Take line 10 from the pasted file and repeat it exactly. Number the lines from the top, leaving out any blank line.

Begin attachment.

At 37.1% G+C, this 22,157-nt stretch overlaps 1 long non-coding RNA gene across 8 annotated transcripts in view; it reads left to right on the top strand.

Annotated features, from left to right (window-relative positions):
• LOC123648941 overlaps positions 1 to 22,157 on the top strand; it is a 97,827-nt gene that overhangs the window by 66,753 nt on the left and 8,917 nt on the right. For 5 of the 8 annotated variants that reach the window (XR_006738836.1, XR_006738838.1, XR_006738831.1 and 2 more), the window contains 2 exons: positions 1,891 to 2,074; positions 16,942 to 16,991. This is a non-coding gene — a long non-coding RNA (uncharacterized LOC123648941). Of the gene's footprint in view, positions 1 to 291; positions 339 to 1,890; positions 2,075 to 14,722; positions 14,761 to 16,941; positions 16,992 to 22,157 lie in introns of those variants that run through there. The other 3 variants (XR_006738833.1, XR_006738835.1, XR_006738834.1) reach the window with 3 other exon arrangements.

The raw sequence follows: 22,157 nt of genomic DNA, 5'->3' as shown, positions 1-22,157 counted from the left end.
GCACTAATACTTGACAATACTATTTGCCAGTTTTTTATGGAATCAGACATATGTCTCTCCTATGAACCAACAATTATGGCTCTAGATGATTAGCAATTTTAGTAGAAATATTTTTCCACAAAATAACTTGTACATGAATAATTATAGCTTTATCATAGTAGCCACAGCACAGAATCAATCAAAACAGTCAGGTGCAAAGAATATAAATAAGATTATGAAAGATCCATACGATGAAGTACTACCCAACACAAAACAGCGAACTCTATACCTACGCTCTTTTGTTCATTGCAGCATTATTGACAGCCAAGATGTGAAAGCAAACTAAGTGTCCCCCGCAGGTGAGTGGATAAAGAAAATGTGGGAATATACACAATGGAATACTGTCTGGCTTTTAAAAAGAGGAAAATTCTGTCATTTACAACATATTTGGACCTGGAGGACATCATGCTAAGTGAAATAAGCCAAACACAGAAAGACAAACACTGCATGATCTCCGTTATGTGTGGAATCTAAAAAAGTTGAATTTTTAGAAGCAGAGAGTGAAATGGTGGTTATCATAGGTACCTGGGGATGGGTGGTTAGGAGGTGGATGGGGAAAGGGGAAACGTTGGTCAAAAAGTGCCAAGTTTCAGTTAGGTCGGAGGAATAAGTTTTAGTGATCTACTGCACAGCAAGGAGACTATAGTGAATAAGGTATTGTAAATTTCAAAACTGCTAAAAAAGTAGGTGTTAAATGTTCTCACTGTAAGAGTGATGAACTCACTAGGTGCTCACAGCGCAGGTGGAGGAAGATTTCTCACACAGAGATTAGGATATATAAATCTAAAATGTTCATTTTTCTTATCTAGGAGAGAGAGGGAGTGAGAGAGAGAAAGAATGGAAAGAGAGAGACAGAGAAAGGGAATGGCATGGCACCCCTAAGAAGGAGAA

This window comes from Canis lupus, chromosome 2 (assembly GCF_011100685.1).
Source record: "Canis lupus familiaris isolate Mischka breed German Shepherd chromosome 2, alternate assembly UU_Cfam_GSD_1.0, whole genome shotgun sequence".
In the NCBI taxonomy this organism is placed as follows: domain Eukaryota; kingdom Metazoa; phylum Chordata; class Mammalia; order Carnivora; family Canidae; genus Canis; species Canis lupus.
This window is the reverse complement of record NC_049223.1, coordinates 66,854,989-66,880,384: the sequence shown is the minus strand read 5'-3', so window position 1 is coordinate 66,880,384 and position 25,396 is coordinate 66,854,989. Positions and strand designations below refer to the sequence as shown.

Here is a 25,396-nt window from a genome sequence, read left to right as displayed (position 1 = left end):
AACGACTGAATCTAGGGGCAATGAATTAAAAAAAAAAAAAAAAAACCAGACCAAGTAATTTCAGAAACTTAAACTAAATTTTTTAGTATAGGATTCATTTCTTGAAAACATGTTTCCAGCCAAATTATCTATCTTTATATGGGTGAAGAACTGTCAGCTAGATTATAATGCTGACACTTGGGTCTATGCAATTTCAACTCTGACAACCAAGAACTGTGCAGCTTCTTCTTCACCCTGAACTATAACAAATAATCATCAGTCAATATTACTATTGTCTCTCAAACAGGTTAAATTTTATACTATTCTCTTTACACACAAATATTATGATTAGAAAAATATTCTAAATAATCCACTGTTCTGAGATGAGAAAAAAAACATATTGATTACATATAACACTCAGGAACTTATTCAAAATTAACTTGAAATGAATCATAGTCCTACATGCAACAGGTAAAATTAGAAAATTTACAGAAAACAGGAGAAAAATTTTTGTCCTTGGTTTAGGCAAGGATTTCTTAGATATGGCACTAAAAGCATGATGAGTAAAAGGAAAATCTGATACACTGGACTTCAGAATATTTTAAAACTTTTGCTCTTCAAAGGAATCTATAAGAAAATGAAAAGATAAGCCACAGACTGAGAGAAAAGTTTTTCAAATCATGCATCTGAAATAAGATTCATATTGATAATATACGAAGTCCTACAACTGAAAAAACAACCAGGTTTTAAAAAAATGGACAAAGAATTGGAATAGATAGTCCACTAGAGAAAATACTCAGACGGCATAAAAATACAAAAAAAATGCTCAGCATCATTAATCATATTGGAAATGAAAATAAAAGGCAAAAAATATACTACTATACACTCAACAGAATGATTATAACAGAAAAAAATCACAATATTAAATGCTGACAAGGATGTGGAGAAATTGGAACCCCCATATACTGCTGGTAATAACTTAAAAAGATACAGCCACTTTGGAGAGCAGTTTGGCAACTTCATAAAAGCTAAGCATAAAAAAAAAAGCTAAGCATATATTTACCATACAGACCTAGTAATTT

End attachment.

Here is a 25,396-nt window from a genome sequence, read left to right as displayed (position 1 = left end):